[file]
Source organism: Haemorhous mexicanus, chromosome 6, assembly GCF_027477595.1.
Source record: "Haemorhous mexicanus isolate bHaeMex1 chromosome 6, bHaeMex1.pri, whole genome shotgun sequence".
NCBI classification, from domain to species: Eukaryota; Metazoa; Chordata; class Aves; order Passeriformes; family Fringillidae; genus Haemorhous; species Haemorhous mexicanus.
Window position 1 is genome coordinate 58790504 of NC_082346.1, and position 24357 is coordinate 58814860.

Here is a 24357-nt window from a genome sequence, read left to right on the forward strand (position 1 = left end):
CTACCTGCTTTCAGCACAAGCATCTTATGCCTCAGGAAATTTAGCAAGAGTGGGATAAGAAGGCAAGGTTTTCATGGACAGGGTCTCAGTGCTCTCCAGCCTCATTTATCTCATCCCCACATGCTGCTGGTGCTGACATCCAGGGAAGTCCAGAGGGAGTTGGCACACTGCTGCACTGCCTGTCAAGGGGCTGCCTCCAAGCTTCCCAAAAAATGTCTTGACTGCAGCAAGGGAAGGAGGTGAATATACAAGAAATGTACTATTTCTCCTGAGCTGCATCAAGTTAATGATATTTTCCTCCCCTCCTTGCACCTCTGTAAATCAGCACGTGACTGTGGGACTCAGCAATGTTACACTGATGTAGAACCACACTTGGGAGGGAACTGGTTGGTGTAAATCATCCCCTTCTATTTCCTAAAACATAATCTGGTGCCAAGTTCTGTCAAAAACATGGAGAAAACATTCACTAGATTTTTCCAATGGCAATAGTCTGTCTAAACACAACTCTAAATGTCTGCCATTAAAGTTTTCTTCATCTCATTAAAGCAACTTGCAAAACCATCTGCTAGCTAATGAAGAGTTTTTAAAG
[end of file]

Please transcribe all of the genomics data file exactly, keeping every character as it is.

Source organism: Haemorhous mexicanus, chromosome 6, assembly GCF_027477595.1.
Source record: "Haemorhous mexicanus isolate bHaeMex1 chromosome 6, bHaeMex1.pri, whole genome shotgun sequence".
NCBI classification, from domain to species: Eukaryota; Metazoa; Chordata; class Aves; order Passeriformes; family Fringillidae; genus Haemorhous; species Haemorhous mexicanus.
Window position 1 is genome coordinate 58790504 of NC_082346.1, and position 24357 is coordinate 58814860.

Here is a 24357-nt window from a genome sequence, read left to right on the forward strand (position 1 = left end):
CTACCTGCTTTCAGCACAAGCATCTTATGCCTCAGGAAATTTAGCAAGAGTGGGATAAGAAGGCAAGGTTTTCATGGACAGGGTCTCAGTGCTCTCCAGCCTCATTTATCTCATCCCCACATGCTGCTGGTGCTGACATCCAGGGAAGTCCAGAGGGAGTTGGCACACTGCTGCACTGCCTGTCAAGGGGCTGCCTCCAAGCTTCCCAAAAAATGTCTTGACTGCAGCAAGGGAAGGAGGTGAATATACAAGAAATGTACTATTTCTCCTGAGCTGCATCAAGTTAATGATATTTTCCTCCCCTCCTTGCACCTCTGTAAATCAGCACGTGACTGTGGGACTCAGCAATGTTACACTGATGTAGAACCACACTTGGGAGGGAACTGGTTGGTGTAAATCATCCCCTTCTATTTCCTAAAACATAATCTGGTGCCAAGTTCTGTCAAAAACATGGAGAAAACATTCACTAGATTTTTCCAATGGCAATAGTCTGTCTAAACACAACTCTAAATGTCTGCCATTAAAGTTTTCTTCATCTCATTAAAGCAACTTGCAAAACCATCTGCTAGCTAATGAAGAGTTTTTAAAG